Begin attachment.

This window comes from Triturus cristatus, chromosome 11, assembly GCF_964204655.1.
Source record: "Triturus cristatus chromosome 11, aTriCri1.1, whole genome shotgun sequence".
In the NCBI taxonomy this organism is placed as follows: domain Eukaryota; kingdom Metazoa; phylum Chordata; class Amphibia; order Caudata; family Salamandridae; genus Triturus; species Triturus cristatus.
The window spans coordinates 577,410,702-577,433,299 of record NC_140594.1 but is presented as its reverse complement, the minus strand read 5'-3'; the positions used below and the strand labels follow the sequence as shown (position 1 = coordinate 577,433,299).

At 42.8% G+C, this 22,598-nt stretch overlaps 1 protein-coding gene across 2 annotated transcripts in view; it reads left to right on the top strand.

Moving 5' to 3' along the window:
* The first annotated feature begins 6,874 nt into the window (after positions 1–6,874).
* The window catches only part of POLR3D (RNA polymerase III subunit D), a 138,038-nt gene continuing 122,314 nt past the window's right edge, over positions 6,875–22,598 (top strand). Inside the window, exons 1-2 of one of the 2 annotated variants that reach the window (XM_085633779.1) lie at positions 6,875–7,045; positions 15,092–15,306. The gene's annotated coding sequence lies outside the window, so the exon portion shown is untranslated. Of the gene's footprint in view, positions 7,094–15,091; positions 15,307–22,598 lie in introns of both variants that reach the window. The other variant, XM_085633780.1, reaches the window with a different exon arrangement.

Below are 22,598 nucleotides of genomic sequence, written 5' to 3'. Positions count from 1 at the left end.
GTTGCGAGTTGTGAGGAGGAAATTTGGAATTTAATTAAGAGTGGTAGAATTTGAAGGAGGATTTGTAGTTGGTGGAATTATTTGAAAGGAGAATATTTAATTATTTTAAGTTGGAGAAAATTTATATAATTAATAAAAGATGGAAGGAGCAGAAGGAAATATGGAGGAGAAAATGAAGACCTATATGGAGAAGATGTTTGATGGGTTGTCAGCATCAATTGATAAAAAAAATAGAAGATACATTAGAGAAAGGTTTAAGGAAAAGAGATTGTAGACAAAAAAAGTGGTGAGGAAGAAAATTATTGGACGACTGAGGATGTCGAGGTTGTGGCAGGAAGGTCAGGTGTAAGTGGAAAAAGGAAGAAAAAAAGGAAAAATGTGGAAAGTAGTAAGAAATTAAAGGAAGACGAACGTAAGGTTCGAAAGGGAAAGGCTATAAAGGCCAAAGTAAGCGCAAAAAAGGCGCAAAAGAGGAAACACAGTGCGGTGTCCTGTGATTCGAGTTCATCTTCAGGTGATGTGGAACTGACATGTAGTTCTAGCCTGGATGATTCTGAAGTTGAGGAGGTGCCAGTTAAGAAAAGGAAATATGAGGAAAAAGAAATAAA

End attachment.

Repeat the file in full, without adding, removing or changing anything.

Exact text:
This window comes from Triturus cristatus, chromosome 11, assembly GCF_964204655.1.
Source record: "Triturus cristatus chromosome 11, aTriCri1.1, whole genome shotgun sequence".
In the NCBI taxonomy this organism is placed as follows: domain Eukaryota; kingdom Metazoa; phylum Chordata; class Amphibia; order Caudata; family Salamandridae; genus Triturus; species Triturus cristatus.
The window spans coordinates 577,410,702-577,433,299 of record NC_140594.1 but is presented as its reverse complement, the minus strand read 5'-3'; the positions used below and the strand labels follow the sequence as shown (position 1 = coordinate 577,433,299).

At 42.8% G+C, this 22,598-nt stretch overlaps 1 protein-coding gene across 2 annotated transcripts in view; it reads left to right on the top strand.

Moving 5' to 3' along the window:
* The first annotated feature begins 6,874 nt into the window (after positions 1–6,874).
* The window catches only part of POLR3D (RNA polymerase III subunit D), a 138,038-nt gene continuing 122,314 nt past the window's right edge, over positions 6,875–22,598 (top strand). Inside the window, exons 1-2 of one of the 2 annotated variants that reach the window (XM_085633779.1) lie at positions 6,875–7,045; positions 15,092–15,306. The gene's annotated coding sequence lies outside the window, so the exon portion shown is untranslated. Of the gene's footprint in view, positions 7,094–15,091; positions 15,307–22,598 lie in introns of both variants that reach the window. The other variant, XM_085633780.1, reaches the window with a different exon arrangement.

Below are 22,598 nucleotides of genomic sequence, written 5' to 3'. Positions count from 1 at the left end.
GTTGCGAGTTGTGAGGAGGAAATTTGGAATTTAATTAAGAGTGGTAGAATTTGAAGGAGGATTTGTAGTTGGTGGAATTATTTGAAAGGAGAATATTTAATTATTTTAAGTTGGAGAAAATTTATATAATTAATAAAAGATGGAAGGAGCAGAAGGAAATATGGAGGAGAAAATGAAGACCTATATGGAGAAGATGTTTGATGGGTTGTCAGCATCAATTGATAAAAAAAATAGAAGATACATTAGAGAAAGGTTTAAGGAAAAGAGATTGTAGACAAAAAAAGTGGTGAGGAAGAAAATTATTGGACGACTGAGGATGTCGAGGTTGTGGCAGGAAGGTCAGGTGTAAGTGGAAAAAGGAAGAAAAAAAGGAAAAATGTGGAAAGTAGTAAGAAATTAAAGGAAGACGAACGTAAGGTTCGAAAGGGAAAGGCTATAAAGGCCAAAGTAAGCGCAAAAAAGGCGCAAAAGAGGAAACACAGTGCGGTGTCCTGTGATTCGAGTTCATCTTCAGGTGATGTGGAACTGACATGTAGTTCTAGCCTGGATGATTCTGAAGTTGAGGAGGTGCCAGTTAAGAAAAGGAAATATGAGGAAAAAGAAATAAA